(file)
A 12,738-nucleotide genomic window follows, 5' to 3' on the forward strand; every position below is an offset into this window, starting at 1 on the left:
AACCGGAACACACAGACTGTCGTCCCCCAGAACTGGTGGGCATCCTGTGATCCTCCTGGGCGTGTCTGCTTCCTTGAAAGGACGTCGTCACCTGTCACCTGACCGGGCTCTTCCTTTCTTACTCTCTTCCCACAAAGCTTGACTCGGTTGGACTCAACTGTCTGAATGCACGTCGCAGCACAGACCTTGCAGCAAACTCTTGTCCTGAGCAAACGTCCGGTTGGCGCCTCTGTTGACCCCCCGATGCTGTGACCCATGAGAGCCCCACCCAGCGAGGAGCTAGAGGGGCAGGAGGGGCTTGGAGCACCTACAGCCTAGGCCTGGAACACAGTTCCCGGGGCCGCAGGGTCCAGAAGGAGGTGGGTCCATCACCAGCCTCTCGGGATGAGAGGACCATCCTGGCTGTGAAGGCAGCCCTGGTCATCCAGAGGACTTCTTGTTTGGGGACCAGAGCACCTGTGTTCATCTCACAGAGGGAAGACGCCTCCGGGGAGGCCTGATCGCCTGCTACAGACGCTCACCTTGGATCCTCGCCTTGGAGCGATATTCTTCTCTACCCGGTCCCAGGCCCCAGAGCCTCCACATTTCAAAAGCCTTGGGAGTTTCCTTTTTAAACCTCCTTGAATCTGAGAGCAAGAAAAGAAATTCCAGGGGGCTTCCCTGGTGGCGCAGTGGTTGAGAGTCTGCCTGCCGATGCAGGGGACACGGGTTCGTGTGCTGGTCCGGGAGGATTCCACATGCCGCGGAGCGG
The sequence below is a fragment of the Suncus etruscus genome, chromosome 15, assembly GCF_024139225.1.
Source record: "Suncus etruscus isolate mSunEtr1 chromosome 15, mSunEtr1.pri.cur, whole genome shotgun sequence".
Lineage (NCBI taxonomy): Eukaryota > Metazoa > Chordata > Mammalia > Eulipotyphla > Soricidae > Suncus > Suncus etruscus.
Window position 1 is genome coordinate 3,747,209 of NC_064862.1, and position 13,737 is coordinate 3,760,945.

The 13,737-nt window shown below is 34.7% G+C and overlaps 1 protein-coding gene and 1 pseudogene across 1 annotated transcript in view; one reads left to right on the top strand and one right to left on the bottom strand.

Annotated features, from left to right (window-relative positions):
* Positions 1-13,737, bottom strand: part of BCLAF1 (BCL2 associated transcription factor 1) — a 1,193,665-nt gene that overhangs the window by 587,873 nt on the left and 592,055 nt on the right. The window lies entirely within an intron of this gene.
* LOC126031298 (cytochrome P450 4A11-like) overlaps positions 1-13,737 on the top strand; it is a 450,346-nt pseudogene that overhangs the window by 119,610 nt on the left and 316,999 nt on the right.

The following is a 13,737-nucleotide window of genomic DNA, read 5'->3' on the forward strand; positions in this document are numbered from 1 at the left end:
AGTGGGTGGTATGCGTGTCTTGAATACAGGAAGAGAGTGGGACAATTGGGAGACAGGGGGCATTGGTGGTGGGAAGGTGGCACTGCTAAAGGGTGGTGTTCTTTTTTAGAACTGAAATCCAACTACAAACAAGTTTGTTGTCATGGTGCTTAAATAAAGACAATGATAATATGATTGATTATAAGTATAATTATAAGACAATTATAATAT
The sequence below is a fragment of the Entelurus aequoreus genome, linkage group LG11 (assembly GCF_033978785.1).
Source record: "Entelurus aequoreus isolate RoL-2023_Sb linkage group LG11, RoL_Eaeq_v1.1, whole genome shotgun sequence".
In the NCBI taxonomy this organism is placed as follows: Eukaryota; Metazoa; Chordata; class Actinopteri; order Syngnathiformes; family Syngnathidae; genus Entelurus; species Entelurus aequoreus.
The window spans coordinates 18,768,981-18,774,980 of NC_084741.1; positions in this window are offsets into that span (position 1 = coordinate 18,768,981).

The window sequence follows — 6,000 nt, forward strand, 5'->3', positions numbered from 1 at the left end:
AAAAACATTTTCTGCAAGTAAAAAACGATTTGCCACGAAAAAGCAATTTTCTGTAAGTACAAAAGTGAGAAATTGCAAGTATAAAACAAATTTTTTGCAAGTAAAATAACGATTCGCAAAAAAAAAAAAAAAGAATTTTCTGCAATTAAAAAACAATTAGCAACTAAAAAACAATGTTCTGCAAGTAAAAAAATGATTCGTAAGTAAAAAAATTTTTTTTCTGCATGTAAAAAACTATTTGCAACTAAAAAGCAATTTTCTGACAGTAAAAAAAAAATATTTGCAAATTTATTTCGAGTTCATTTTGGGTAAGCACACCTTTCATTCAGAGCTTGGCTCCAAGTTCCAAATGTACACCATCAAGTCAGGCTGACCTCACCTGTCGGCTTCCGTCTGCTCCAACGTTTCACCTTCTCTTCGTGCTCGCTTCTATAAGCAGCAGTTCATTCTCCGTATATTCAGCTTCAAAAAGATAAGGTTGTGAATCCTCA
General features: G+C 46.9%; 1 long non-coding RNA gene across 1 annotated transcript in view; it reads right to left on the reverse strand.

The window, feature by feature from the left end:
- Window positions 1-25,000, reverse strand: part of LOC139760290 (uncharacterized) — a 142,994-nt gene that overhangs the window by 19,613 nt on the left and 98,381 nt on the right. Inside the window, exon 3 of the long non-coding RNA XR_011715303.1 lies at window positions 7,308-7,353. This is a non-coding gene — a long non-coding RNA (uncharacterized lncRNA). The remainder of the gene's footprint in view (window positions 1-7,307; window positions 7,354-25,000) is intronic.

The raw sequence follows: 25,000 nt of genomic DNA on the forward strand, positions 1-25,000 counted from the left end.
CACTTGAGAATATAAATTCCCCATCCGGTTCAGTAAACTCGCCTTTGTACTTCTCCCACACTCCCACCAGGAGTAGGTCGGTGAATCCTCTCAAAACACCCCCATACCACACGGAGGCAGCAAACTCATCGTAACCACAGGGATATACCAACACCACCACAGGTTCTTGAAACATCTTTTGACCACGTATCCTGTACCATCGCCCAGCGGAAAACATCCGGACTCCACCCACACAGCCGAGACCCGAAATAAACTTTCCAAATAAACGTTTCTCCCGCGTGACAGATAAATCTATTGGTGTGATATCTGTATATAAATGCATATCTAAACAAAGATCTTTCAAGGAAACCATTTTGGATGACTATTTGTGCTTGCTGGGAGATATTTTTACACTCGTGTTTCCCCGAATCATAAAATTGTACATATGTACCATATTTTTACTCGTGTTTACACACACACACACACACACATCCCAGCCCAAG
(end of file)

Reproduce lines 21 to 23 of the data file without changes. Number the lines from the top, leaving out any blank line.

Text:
- Window positions 1-25,000, reverse strand: part of LOC139760290 (uncharacterized) — a 142,994-nt gene that overhangs the window by 19,613 nt on the left and 98,381 nt on the right. Inside the window, exon 3 of the long non-coding RNA XR_011715303.1 lies at window positions 7,308-7,353. This is a non-coding gene — a long non-coding RNA (uncharacterized lncRNA). The remainder of the gene's footprint in view (window positions 1-7,307; window positions 7,354-25,000) is intronic.

The raw sequence follows: 25,000 nt of genomic DNA on the forward strand, positions 1-25,000 counted from the left end.
CACTTGAGAATATAAATTCCCCATCCGGTTCAGTAAACTCGCCTTTGTACTTCTCCCACACTCCCACCAGGAGTAGGTCGGTGAATCCTCTCAAAACACCCCCATACCACACGGAGGCAGCAAACTCATCGTAACCACAGGGATATACCAACACCACCACAGGTTCTTGAAACATCTTTTGACCACGTATCCTGTACCATCGCCCAGCGGAAAACATCCGGACTCCACCCACACAGCCGAGACCCGAAATAAACTTTCCAAATAAACGTTTCTCCCGCGTGACAGATAAATCTATTGGTGTGATATCTGTATATAAATGCATATCTAAACAAAGATCTTTCAAGGAAACCATTTTGGATGACTATTTGTGCTTGCTGGGAGATATTTTTACACTCGTGTTTCCCCGAATCATAAAATTGTACATATGTACCATATTTTTACTCGTGTTTACACACACACACACACACACATCCCAGCCCAAG